Homogeneous Codes for Energy-Efficient Illumination and Imaging
Programmable coding of light between a source and a sensor has led to several important results in computational illumination, imaging and display. Little is known, however, about how to utilize energy most effectively, especially for applications in live imaging. In this paper, we derive a novel framework to maximize energy efficiency by "homogeneous matrix factorization" that respects the physical constraints of many coding mechanisms (DMDs/LCDs, lasers, etc.). We demonstrate energy-efficient imaging using two prototypes based on DMD and laser illumination. For our DMD-based prototype, we use fast local optimization to derive codes that yield brighter images with fewer artifacts in many transport probing tasks. Our second prototype uses a novel combination of a low-power laser projector and a rolling shutter camera. We use this prototype to demonstrate never-seen-before capabilities such as (1) capturing live structured-light video of very bright scenes---even a light bulb that has been turned on; (2) capturing epipolar-only and indirect-only live video with optimal energy efficiency; (3) using a low-power projector to reconstruct 3D objects in challenging conditions such as strong indirect light, strong ambient light, and smoke; and (4) recording live video from a projector's---rather than the camera's---point of view.
Best Demo (ICCP 2015): Energy-Efficient Structured Light Imaging
Supreeth Achar, Matthew O'Toole, Kiriakos N. Kutulakos, Srinivasa G. Narasimhan. ICCP, 2015.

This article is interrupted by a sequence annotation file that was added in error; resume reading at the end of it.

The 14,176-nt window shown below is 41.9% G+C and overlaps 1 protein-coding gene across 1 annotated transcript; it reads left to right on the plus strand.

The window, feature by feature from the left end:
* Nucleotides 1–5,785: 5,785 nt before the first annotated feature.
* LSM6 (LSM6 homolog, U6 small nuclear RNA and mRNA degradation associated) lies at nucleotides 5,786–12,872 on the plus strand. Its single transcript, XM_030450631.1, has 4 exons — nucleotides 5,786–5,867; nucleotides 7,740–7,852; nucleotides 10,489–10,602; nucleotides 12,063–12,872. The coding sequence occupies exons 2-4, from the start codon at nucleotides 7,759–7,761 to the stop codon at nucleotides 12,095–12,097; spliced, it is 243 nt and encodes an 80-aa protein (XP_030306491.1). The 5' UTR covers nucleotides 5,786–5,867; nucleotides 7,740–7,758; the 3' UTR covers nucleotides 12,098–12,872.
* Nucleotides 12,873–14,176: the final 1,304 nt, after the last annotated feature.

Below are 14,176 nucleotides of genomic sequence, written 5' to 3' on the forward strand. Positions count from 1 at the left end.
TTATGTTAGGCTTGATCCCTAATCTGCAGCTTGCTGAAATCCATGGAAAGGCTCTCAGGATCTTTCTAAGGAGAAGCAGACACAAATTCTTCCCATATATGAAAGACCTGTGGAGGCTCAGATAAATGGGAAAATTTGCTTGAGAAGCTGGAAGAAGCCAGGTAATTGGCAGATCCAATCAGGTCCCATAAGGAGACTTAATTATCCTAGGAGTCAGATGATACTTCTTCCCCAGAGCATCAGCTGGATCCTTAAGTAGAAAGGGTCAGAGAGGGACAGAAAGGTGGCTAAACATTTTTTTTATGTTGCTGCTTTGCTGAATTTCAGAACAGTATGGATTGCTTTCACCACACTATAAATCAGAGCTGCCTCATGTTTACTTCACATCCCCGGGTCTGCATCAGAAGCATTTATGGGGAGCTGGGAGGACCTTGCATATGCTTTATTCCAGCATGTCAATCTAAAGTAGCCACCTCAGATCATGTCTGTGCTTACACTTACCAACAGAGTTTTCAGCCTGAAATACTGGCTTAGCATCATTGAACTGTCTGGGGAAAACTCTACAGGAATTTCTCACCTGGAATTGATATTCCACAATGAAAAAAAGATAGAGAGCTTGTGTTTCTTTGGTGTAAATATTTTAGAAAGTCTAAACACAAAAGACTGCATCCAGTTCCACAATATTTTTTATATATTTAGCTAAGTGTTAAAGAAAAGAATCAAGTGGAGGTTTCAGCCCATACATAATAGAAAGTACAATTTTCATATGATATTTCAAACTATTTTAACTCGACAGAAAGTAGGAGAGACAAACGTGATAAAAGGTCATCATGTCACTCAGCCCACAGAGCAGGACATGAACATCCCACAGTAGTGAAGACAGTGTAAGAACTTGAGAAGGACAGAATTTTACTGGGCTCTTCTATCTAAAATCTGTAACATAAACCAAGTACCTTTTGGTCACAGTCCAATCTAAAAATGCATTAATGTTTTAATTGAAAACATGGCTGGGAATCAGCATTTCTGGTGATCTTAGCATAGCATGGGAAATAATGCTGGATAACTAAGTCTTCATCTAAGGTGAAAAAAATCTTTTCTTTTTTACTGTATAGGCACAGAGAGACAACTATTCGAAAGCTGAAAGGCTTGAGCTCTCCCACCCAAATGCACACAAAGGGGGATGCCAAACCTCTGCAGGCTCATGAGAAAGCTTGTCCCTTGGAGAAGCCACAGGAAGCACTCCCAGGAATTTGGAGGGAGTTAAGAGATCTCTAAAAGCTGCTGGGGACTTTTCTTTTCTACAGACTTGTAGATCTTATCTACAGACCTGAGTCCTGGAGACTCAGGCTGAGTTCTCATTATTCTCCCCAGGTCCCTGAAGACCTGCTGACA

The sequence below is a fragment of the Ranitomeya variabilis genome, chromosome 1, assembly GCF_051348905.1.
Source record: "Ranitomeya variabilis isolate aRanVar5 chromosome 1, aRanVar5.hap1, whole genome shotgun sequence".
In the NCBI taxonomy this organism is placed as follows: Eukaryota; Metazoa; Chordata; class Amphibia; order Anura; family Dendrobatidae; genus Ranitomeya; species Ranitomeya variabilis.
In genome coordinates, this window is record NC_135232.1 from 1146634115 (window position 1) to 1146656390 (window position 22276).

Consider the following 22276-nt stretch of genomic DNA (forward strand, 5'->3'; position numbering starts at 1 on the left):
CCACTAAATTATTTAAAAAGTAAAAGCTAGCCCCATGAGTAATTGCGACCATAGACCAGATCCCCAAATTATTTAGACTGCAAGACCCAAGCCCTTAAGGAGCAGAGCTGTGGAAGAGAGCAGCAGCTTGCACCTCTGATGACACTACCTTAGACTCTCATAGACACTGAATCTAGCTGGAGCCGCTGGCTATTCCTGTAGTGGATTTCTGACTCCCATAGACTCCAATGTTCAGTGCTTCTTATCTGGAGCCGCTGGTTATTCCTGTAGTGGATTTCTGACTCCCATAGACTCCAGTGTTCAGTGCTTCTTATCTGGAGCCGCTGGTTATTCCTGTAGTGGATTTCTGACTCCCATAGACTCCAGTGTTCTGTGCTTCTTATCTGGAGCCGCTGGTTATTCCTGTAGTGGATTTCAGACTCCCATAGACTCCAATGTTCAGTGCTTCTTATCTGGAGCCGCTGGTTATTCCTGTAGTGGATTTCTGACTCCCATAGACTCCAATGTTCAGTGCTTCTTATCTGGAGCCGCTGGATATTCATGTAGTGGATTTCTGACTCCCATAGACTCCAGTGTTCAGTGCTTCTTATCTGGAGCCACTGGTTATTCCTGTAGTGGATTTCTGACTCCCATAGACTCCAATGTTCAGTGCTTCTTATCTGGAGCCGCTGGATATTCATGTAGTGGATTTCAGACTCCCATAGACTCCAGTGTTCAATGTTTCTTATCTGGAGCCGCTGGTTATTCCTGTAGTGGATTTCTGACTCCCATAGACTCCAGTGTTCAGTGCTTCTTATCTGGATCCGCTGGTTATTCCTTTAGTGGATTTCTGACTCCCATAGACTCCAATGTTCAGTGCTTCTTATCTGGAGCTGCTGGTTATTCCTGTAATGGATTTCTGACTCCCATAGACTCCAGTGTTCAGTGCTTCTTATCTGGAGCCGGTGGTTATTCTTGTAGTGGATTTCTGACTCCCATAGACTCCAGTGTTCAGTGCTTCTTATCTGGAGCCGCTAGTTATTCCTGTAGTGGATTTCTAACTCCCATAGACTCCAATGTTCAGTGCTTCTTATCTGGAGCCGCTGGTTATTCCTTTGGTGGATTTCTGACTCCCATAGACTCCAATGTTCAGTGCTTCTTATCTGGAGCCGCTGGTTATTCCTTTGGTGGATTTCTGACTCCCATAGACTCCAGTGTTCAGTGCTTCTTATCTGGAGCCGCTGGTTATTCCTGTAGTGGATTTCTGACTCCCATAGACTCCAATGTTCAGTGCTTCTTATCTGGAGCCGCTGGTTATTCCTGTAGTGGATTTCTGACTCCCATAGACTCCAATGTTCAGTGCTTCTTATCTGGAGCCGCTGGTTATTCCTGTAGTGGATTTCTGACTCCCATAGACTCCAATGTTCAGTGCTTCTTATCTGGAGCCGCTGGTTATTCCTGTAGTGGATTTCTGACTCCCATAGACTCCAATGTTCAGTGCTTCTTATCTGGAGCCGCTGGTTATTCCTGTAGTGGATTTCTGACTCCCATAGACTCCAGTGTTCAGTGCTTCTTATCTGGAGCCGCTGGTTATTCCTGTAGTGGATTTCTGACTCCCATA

Best Demo (CVPR 2015): Energy-Efficient Structured Light Imaging
Supreeth Achar, Matthew O'Toole, Srinivasa G. Narasimhan, Kiriakos N. Kutulakos. CVPR, 2015.
Energy-Efficient Structured Light Imaging (RAW)
A regular camera (top) and our laser-based prototype (bottom) captured these video streams of a 5 Lumen projector illuminating a 1600 Lumen lamp with structured light patterns. When the lamp is turned on, the projected patterns are not visibile on the bulb or the shade for the regular camera. Our laser-based system blocks a large fraction of the ambient light, allowing the projected patterns to be seen by the camera.
Dual Videography (RAW)
Dual photography [Sen et al. 2005] is a technique that makes it possible for a projector and a camera in general position to "exchange" their viewpoints. The approach proposed by Sen et al.  required thousands of actual images of the scene to be captured, and hours of processing. Our laser-based prototype captured this dual video at live framerates and with no processing. Note that, throughout this entire video sequence, the camera remains stationary; the change in viewpoint is a result of moving the projector.
New Probing Abilities: Long Range Indirect Imaging
Our DMD-based prototype captured this long-range indirect video stream of a mirror (left) and a candle (right). Since subsurface scattering is a short- to mid-range transport phenomenon, the candle appears dark. On the other hand, the mirror produces long-range transport phenomena, lighting up both the candle and the background.